NEW YORK (Reuters Health) - For people with troubling cases of fibromyalgia, a combination of behavioral counseling and exercise therapy tailored to their specific needs may bring some symptom relief, a new study suggests.
Fibromyalgia is a syndrome marked by widespread aches and pains -- including discomfort at specific “tender points” in the body -- along with symptoms such as fatigue and sleep problems. It is estimated to affect up to 5 million U.S. adults, most commonly middle-aged women.
The cause of fibromyalgia is unknown, and the condition can prove difficult to treat. Standard treatments include painkillers, antidepressants, cognitive-behavioral therapy and exercise therapy.
Recent studies have suggested that combinations of these therapies seem to work better than any treatment alone. A review of nine clinical trials, for example, found that at least in the shorter term, fibromyalgia patients treated with multiple therapies got more relief from pain, depression and fatigue than those given a single therapy.
A number of studies have examined the combination of cognitive behavioral therapy (CBT) and exercise, and found that it can be effective. However, those studies have also shown there to be “room for improvement,” according to Saskia van Koulil, of Radboud University Nijmegen Medical Center in the Netherlands.
So van Koulil and her colleagues decided to test a “tailored” approach to CBT and exercise, the researcher told Reuters Health by email.
The study focused on so-called high-risk fibromyalgia patients -- those whose symptoms were causing a significant amount of distress, based on screening questionnaires looking at anxiety and depression symptoms.
The researchers separated the patients into two groups based on their usual manner of dealing with their pain: those who avoided any activities they feared would worsen their pain; and those who kept up various activities despite their pain.
Patients in both groups were randomly assigned to either undergo 16 sessions of CBT-plus-exercise therapy or go on a wait-list for treatment.
In general, CBT aims to help people recognize thought patterns and emotional responses that contribute to their symptoms, and give them practical ways to change their behavior. For patients in this study who typically sought to avoid pain, the CBT sessions were designed to help them deal with their fear of pain and set goals for boosting their daily activities.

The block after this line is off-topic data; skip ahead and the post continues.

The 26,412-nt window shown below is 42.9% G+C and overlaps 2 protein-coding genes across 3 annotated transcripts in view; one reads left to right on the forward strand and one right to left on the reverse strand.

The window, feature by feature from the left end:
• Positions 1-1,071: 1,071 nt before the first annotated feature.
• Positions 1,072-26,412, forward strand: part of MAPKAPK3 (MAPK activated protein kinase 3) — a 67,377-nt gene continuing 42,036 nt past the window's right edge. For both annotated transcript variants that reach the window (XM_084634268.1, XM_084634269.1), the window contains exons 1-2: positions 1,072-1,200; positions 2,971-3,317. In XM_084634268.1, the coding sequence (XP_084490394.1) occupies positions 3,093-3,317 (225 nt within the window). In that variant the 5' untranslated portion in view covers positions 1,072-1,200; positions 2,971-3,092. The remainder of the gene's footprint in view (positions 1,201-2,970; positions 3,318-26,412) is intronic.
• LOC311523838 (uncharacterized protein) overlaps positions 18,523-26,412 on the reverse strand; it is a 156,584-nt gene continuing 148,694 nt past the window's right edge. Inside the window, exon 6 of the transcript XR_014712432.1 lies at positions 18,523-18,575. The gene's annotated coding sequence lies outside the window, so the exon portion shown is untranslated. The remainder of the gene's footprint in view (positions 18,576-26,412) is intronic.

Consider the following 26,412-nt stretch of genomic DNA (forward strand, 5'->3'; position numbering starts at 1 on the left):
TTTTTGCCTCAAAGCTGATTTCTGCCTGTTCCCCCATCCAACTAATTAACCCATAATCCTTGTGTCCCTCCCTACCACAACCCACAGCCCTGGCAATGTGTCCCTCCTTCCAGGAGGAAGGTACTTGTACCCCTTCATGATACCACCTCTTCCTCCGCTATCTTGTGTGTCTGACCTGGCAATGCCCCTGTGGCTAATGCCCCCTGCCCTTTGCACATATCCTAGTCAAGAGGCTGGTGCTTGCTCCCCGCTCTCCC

For patients who typically tried to push through their pain, the CBT encouraged them to set more realistic goals and pace their daily activities to avoid overdoing it.
All patients had an exercise session with a physical therapist following each CBT session.
Overall, the researchers found that immediately after the treatment period, and six months later, both therapy groups were doing better than their counterparts on the waiting list.
At the six-month mark, two-thirds of treated patients had “clinically significant” improvements in at least some measure of physical well- being -- pain, fatigue or disability -- versus one-third of wait-list patients.
Similarly, 62 percent had improvements in anxiety or depression symptoms, compared with 33 percent of the wait-list group.
“Clinically significant” meant that patients had noticeable changes in their daily lives, van Koulil explained. People with improvements in functional disability, for example, said they were better able to walk, climb stairs and do household chores.
Van Koulil said that this appears to be the first study to test such a tailored approach to CBT and exercise therapy for fibromyalgia.
A key limitation of the study is that it did not include a group that received standard CBT plus exercise. More studies are needed, the researchers say, to see whether the tailored approach is any more or less effective than standard treatment.
And while standard CBT and exercise therapy are generally available options for people with fibromyalgia, that is not true of the tailored therapy -- though, van Koulil said, based on the results of this study, it is now available at several medical centers in the Netherlands.
SOURCE: link.reuters.com/xyb69k Arthritis Care & Research, online June 2, 2010.